Some friends recently invited us to their mortgage-burning party. I wasn’t all that excited about going, particularly since we had just re-upped with our lender for a few more decades.
My wife saw things differently, however. “Why should it matter?” she asked me. “The fact that you’re not Mexican doesn’t seem to keep you away from the margarita machine on Cinco de Mayo.”
She continued, “Besides, I’d want our friends to celebrate with us when we pay off our house note.”
“Okay, fine,” I said. ” I’ll go prepare the invitations. How’s this sound: ‘Come celebrate the retirement of our house note, or our wake, whichever comes first.’ “
But as usual, my wife prevailed, and we went to the party. “We are debt-free!” our host, Larry, proclaimed as he dropped first the mortgage document, and then, as a bonus, his car note, into the fire.
Quite frankly, I’d expected more of a spectacle. The mortgage was printed on a single sheet of paper, unlike the one I had just signed, which ran fifty-six pages and ended up putting my arm in a sling. I ‘m going to need a permit from the fire marshal if and when I finally get the chance to burn it.
But that’s how it is these days. You can’t even sign a permission form for a school field trip anymore without risking carpal tunnel syndrome. It’s fortunate that things weren’t that way back when the Founding Fathers signed the Declaration of Independence. Otherwise, they’d be playing “God Save The Queen” before baseball games, thanks to some loophole.
Imagine how the conversation might have gone following the Battle of Yorktown:
“General Washington, despite my unconditional surrender, His Majesty cannot recognize the colonies’ independence.”
“How can that be, Lord Cornwallis? We just kicked your red-coated tails.”
“Yes, technically speaking, you did; but, unfortunately, Mr. Hancock failed to initial page seventeen of the addendum where indicated. This renders your Declaration null and void.”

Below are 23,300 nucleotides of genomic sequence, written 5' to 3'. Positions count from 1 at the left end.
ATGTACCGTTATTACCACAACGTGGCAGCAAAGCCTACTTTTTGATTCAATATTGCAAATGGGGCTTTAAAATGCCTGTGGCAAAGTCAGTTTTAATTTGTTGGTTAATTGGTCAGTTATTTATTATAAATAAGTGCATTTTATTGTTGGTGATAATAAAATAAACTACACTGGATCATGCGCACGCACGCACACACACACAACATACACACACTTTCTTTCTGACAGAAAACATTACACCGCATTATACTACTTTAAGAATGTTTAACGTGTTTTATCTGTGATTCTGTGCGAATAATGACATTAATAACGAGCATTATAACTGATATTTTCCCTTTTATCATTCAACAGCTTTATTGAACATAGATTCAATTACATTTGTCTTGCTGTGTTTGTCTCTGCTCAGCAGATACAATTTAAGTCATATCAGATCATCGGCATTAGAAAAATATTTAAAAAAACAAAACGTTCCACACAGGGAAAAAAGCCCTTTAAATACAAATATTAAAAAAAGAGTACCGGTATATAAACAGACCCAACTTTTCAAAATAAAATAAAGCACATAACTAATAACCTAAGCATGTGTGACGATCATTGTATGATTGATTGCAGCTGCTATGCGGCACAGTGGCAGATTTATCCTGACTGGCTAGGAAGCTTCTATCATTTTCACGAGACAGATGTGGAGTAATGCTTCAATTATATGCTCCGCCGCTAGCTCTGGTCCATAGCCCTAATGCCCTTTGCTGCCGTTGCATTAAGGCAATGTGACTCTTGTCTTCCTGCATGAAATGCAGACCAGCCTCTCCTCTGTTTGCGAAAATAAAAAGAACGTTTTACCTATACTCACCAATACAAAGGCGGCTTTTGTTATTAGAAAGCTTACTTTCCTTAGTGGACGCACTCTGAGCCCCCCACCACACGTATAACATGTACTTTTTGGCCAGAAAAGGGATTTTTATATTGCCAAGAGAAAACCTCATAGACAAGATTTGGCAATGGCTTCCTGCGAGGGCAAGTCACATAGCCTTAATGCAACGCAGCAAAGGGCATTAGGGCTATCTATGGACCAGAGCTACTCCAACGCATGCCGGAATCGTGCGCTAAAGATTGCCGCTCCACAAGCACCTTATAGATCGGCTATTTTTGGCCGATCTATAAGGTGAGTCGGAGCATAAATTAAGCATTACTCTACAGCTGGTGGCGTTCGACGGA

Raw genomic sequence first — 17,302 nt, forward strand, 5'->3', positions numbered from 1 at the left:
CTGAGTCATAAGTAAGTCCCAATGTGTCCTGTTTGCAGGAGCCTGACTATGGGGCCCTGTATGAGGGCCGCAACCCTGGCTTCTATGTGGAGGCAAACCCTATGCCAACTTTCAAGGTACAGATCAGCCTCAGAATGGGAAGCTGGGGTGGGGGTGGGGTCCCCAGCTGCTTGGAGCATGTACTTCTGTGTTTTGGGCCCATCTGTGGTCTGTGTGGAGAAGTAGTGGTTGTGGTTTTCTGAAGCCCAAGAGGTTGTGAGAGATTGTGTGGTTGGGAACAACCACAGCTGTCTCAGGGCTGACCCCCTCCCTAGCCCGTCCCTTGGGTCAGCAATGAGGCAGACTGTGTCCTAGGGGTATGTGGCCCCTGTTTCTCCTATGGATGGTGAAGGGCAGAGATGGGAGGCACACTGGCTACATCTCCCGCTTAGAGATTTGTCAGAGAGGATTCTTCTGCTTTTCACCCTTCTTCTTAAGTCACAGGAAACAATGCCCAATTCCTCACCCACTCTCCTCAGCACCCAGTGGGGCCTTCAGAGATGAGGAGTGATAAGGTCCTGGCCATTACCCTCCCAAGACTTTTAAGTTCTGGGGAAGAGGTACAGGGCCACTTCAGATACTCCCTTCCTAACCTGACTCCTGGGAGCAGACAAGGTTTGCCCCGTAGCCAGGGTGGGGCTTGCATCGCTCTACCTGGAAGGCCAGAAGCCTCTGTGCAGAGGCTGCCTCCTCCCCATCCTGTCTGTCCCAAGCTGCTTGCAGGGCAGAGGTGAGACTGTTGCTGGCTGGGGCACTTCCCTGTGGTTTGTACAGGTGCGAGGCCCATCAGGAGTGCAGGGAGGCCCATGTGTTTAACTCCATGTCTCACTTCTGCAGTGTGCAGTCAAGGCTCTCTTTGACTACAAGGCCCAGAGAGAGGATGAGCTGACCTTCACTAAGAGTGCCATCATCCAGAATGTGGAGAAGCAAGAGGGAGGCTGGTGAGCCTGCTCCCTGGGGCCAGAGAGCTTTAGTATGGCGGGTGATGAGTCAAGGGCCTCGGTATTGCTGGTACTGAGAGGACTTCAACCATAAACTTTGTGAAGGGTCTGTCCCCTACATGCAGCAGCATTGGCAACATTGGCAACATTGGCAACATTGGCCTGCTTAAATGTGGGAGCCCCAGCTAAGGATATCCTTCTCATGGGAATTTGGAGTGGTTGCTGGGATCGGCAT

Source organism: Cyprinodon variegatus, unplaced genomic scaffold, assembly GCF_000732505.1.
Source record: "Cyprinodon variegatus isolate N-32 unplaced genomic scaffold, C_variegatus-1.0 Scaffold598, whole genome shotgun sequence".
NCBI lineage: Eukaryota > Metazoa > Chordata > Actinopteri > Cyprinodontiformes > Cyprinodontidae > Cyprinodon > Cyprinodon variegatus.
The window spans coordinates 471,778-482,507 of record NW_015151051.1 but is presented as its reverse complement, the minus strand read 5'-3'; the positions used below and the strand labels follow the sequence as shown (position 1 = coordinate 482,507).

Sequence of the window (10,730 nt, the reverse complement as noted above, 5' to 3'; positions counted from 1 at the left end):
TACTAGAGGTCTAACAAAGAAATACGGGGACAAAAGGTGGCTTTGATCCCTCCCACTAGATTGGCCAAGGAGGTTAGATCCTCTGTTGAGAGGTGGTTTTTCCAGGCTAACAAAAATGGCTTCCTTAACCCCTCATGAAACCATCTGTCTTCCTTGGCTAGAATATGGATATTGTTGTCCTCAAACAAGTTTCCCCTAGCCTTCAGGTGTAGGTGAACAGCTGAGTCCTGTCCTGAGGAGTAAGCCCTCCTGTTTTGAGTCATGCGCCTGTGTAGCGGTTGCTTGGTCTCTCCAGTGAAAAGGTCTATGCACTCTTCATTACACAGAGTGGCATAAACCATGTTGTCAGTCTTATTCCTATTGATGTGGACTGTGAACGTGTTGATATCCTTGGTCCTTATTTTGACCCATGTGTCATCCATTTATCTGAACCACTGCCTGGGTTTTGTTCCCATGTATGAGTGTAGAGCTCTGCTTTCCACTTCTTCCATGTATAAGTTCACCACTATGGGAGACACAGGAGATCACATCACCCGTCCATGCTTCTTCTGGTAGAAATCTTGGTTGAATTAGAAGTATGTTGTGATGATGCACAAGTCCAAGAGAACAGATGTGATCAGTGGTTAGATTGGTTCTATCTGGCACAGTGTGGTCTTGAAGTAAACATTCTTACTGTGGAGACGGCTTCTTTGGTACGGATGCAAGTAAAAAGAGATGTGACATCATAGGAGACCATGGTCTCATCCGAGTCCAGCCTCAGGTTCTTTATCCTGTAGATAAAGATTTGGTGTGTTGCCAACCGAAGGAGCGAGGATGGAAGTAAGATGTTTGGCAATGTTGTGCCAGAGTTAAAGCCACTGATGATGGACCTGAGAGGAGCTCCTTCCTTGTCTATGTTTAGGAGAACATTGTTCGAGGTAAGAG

But, luckily, our nation gained its freedom in a simpler time, when gypsy moths still threatened our forests more than the lawyers did. A time when you could draft a fully legal mortgage on a Post-it note.
Speaking of Post-it’s, Larry happened to have some on hand for the occasion, thus giving us all a chance to add some fuel to the fire. Setting them on table, he encouraged us to create our own notes and drop them in the flames.
“He’s got to be kidding,” I said to my wife. “What can be the purpose of this?”
“You write down your cares and worries,” she replied. “Burning them in the fire helps you to put them behind and move on.”
“I can’t think of anything,” I said.
“Come on, you’ve complained enough in the past week to fill up a whole pad yourself.”
“Okay,” I challenged her, “Help me, then. Name one thing.”
“Well, start with the name of someone you’ve been holding a grudge against. Like maybe some busybody who keeps giving you unwanted advice.”
I thought for a minute and jotted a name.
“Who’s Dave Ramsey?” she sneered, peeking over my shoulder.
“You know. He’s that guy on the radio who’s always spouting off about getting debt-free.”
“Oh, you’re impossible,” she replied as she scrawled a name on the notepad and strutted off toward the fire.
I caught a glimpse of what she wrote just before the flames consumed it.
“Hey!” I protested. “That was my name!”